Dementia: Time to fight back

This post is the first in a series on dementia.

3399959245_3196042ea3Dementia refers to a group of symptoms that cause mental decline, such as memory loss and difficulties communicating and problem solving. There are many conditions that cause dementia, the most common one being Alzheimer’s disease (AD). The main risk factors for AD are age and family history.

Currently, there isn’t a pharmaceutical cure for AD or for other irreversible forms of dementia. Some medications can help reduce symptoms. Though there isn’t a cure, there are some things that you can do to lower your risk of living with dementia in later years.

Making the right health choices and taking on healthy habits such as good nutrition, regular exercise, stress reduction, maintaining social interactions and mental stimulation can decrease your chances of getting the disease. There is no guarantee that healthy habits work for everyone. However, you will stand a better chance of living a happier and healthier life if you commit to a healthy lifestyle.

Physical exercise and brain health

Exercise may not only keep you fit from the neck down, but also from the neck up. There’s strong evidence that physical exercise can regenerate your brain, even if you start exercising in later adult years.

Inside our brains, there are two regions that respond to physical exercise – the prefrontal cortex and the hippocampus. The prefrontal cortex involves complex thinking and problem solving. The hippocampus is responsible for memory and spatial orientation. As we age, both these regions decrease in volume. In AD, the hippocampus significantly shrinks and deteriorates.

Three studies (click here, here and here) show that regular exercise in older adults (60 to 80+ years) improves memory and increases the size of the prefrontal cortex and hippocampus regions of the brain. It’s unclear what causes growth in these areas, though it appears to be due to an increase in blood flow, neurons and brain cells. Scientists conclude that the brain in late adulthood is highly modifiable. Exercise has the potential to protect people with a genetic risk for AD by helping the brain re-grow in areas associated with memory and problem solving.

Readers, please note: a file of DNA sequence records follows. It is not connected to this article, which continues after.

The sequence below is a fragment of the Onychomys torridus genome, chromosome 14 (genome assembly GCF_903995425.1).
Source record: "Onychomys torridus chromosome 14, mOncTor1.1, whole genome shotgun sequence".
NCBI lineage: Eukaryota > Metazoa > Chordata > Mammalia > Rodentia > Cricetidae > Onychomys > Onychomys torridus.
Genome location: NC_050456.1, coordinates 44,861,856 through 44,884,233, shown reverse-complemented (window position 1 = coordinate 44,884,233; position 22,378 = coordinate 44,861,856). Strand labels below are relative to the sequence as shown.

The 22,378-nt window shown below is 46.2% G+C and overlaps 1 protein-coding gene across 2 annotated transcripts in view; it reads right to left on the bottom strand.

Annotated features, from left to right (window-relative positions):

Exercises to prevent cognitive decline

The most important thing to do is to move regularly. It’s never too late to start a physical exercise programme. If you never exercised before, make sure that you start slowly and receive professional coaching. Fitness programmes should be tailored to your age, heart rate and general health.

Regular exercise should be moderate in intensity but it doesn’t have to be overly strenuous. People of all ages can benefit from brisk walking for 30 to 45 minutes three to five days a week; some prefer to brisk walk 20 minutes every day. Other cardiovascular exercises include swimming, cycling and running.

For brain health, it is recommended to alternate cardiovascular exercises with muscle training. The Center for Disease Control (CDC) recommends at least two and a half hours of moderate cardiovascular activity along with muscle training exercises for two or more days a week. If the exercises are demanding, easy activities, such as simple walking, can benefit cognitive function.

Regular exercise in midlife can improve thinking and memory in later life. As we age, brain cells die. However, there is evidence that keeping physically fit increases the size of brain structures that would typically shrink with age.

First photo credit: Skipnclick
Second photo credit: Jonathan Marmorstein
Julie Zimmer

Julie has extensive experience in nursing practice and education in a wide range of fields from intensive/coronary care, to medical-surgical to community and public health. Julie has Bachelor Degrees in Psychology and Nursing, and a Master’s Degree in Community Health Nursing Education. She has taught in faculties of nursing and in various communities in Toronto, Canada and in Geneva, Switzerland, and is a consultant to the International Council of Nurses (ICN). Julie also has years of experience teaching English as a foreign language (EFL) in addition to coordinating an English department in a Swiss private school.

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